6 Stocks At High Risk In A Trade War

President Trump's escalating trade war is especially bad news for a number of U.S. companies that have significant sales in the Chinese market. According to Barron's, stocks that are in particular danger if the trade war expands include these six large caps: Archer-Daniels-Midland Co. (ADM), Deere & Co. (DE), Nike Inc. (NKE), Apple Inc. (AAPL), Yum! Brands Inc. (YUM), and Starbucks Corp. (SBUX). 

All six of these stocks plunged with the S&P 500 (SPX) on Thursday, and their mixed results today illustrated continued uncertainty about the scope and impact of a trade war. As of 2:45pm trading on the NYSE: Apple, Deere and Starbucks were down 1 percent or more, Yum! Brands was unchanged, and Nike and Archer-Daniels-Midland were up as much as 2 percent.

Investors' concern is that China will retaliate with its own trade barriers due to the President's plan to impose tariffs on as much as $60 billion in Chinese products. China launched the opening salvo with plans to impose tariffs on about $3 billion in American goods. The level of that concern is illustrated by a CNBC Fed Survey in which 66% of respondents say that President Trump's trade policies are bad for economic growth. The respondents included economists, fund managers, and strategists.

Trade War Backlash On Stocks

Part of China's response, should Trump make good on his tariff threat, might be to import less food from the U.S., turning to other nations instead. David Riedel, who heads independent equity research firm Riedel Research, indicates in a note cited by Barron's that Archer-Daniels-Midland, a leading processor of U.S. farm commodities, as well as farm equipment maker Deere, could be among those U.S. companies that are damaged. The bigger picture is that China is the second-largest market for U.S. farmers, buying over $21 billion of U.S. agricultural products in 2016, CNBC reports.

Encouraging Consumer Boycotts

"Beijing has a long history of initiating or supporting consumer boycotts in support of national objectives," Riedel writes in that note, as quoted by Barron's. That's why various U.S. consumer brands that have gained ground in China may be at risk. These include athletic apparel maker Nike, computer and smartphone maker Apple, fast food operator Yum! (the parent of KFC, Taco Bell, and Pizza Hut), and coffee shop chain Starbucks. Sales of Japanese cars fell precipitously in China in the wake of 2012 tensions over island claims, Riedel indicates, though they recovered a few quarters later.

Industries in Danger

Credit Suisse has noted that the American auto, industrial, and retail industries will suffer in a trade war - affecting a large number of major U.S. stocks - because they are highly dependent on global supply chains. The result is bound to be a combination of rising input costs, due to tariffs, and possibly also supply restrictions. Meanwhile, as with Deere, retaliatory tariffs, import restrictions, or boycotts initiated by China will weigh heavily on U.S. auto and industrial exports to that market. While Credit Suisse believes that U.S. tech companies generally will weather the storm, Apple is a prime example of one that may take a hit. (For more, see also: Why Techs, Banks May Outperform In a Trade War.)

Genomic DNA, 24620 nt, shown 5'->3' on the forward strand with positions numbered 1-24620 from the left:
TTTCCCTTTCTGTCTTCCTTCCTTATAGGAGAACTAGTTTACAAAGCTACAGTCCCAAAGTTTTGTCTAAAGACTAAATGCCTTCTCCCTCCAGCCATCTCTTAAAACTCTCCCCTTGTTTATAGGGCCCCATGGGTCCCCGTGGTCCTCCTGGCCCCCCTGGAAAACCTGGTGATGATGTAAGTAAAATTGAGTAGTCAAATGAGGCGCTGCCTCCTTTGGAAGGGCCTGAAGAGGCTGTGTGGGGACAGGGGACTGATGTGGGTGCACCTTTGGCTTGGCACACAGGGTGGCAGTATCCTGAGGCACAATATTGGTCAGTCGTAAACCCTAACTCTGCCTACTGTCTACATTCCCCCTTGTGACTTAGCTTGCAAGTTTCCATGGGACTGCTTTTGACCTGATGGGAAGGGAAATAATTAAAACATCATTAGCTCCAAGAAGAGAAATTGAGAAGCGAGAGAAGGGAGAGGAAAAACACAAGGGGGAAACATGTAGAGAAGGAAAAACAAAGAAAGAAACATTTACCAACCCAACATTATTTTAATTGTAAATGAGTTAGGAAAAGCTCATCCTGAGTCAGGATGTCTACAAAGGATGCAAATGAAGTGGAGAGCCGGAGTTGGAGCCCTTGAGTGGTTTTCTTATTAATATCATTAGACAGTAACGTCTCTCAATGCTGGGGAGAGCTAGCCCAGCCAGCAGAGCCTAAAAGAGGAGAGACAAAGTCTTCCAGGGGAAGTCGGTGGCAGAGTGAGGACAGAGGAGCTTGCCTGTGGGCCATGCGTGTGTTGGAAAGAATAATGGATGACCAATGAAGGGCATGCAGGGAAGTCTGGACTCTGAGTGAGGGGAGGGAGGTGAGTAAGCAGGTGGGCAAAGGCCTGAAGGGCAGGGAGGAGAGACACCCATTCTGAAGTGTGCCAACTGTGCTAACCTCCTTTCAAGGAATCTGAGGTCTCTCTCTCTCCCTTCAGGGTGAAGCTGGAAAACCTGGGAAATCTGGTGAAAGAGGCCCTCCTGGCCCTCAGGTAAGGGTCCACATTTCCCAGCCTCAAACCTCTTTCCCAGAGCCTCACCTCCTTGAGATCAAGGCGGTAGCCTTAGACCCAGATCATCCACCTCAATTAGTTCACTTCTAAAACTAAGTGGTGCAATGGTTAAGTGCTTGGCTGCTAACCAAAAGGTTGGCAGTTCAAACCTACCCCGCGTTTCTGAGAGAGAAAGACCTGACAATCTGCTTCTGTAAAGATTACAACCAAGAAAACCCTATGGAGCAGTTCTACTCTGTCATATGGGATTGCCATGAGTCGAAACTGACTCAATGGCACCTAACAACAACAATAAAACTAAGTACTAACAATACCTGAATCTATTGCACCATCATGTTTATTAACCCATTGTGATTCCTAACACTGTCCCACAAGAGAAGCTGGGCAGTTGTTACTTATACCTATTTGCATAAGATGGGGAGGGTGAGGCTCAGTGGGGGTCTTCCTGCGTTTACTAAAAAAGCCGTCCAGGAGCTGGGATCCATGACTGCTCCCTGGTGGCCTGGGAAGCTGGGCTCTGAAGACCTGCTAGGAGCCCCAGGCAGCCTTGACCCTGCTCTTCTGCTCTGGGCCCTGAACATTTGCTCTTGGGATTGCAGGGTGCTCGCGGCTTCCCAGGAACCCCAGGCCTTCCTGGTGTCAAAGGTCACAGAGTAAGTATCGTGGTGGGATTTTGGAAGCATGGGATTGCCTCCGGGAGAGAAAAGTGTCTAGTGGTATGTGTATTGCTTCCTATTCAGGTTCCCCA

In addition to U.S. farms, with $21 billion of exports to China in 2016, CNBC names the next four biggest targets for retaliation by China. These are, with their 2016 exports to China: aircraft, $15 billion; electrical machinery, $12 billion; machinery, $11 billion; and vehicles, $11 billion.

U.S. Jobs at Risk

Data from the U.S. Department of Commerce cited by CNBC indicates that about 910,000 jobs in the U.S. are supported by exports to China, 600,000 in goods and 310,000 in services. On Sunday, 45 trade associations that include a number of major U.S. companies sent a letter to President Trump warning that tariffs on imports from China would increase consumer prices, cause job loss, and damage stock prices, CNBC adds.

Top Wall Street Fear

"The balance of risk for equities has moved from the Fed to the White House," writes Art Hogan, chief market strategist at B. Riley FBR, as quoted in another CNBC story. He was commenting on the recent CNBC Fed Survey, in which 75% of respondents (who include economists, fund managers, and strategists) say that they worry about a trade war, and while 66%, as mentioned, said that President Trump's trade policies are bad for economic growth. Regarding NAFTA, 80% of those surveyed say that leaving the agreement would be negative for the U.S., with 48% indicating that it would be very negative.